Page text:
Procrastination and Mood: How to Keep Your Remote Team Engaged

One of the challenges remote workers continue to face is maintaining their productivity - not all those who work from home fulfill their responsibilities and meet their goals. Given the freedom of a flexible work arrangement, some workers are prone to procrastination, affecting their output. 

How can you make sure your remote team remains productive and engaged?

Understanding Procrastination

We’ve all been there. The procrastination process goes more or less like this: 

  • You go over your to-do list for the day. 
  • Start the first task.
  • Get distracted or derailed into doing other unrelated tasks. 
  • Realize you need to complete the items on your to-do list, or face consequences such as project delays or the judgment of others.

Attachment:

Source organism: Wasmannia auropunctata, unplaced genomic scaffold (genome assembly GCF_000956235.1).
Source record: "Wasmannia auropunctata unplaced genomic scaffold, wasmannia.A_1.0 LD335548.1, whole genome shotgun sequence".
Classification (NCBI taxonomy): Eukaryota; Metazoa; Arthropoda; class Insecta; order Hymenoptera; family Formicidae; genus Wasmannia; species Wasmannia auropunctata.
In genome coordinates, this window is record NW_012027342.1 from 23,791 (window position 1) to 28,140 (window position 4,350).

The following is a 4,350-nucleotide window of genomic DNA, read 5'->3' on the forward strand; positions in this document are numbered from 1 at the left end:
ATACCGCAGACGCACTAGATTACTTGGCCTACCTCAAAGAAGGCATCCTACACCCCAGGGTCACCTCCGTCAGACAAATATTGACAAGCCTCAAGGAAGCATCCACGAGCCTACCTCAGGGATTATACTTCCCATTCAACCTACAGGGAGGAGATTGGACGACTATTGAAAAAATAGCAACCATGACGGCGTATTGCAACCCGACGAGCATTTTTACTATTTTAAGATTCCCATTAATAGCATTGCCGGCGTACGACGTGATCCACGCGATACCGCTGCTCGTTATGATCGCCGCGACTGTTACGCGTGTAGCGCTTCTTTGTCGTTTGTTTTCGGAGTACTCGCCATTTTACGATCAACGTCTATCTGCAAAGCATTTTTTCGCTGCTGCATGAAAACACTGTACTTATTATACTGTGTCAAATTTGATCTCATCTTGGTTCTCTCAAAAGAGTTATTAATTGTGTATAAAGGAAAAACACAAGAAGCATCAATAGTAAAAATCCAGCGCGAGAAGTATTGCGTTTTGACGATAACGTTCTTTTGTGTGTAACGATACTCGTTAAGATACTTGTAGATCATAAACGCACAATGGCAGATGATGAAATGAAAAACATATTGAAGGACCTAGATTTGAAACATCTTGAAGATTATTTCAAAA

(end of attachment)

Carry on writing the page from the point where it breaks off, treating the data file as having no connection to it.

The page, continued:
• Finally, at the last minute, you complete the task. 

You may have promised yourself (as we all do) that next time, you won’t leave things to the last minute. Alas, you fall into the same cycle again and again. 

Why Do People Procrastinate?

With 88% of the U.S. workforce procrastinating, it’s important to understand why people do it (Source). 

First, let’s dispel a few misconceptions about procrastination. People often think procrastination is a time-management problem, but new research suggests that procrastination is more related to emotional management and issues like stress and fatigue. Procrastination is defined by researchers as a form of self-regulation, notably including delaying tasks irrationally, even when there may be negative consequences (Source). 

Procrastination isn’t laziness, but rather, it’s often related to high levels of anxiety and depression (Source). People tend to put off doing tasks that cause them stress.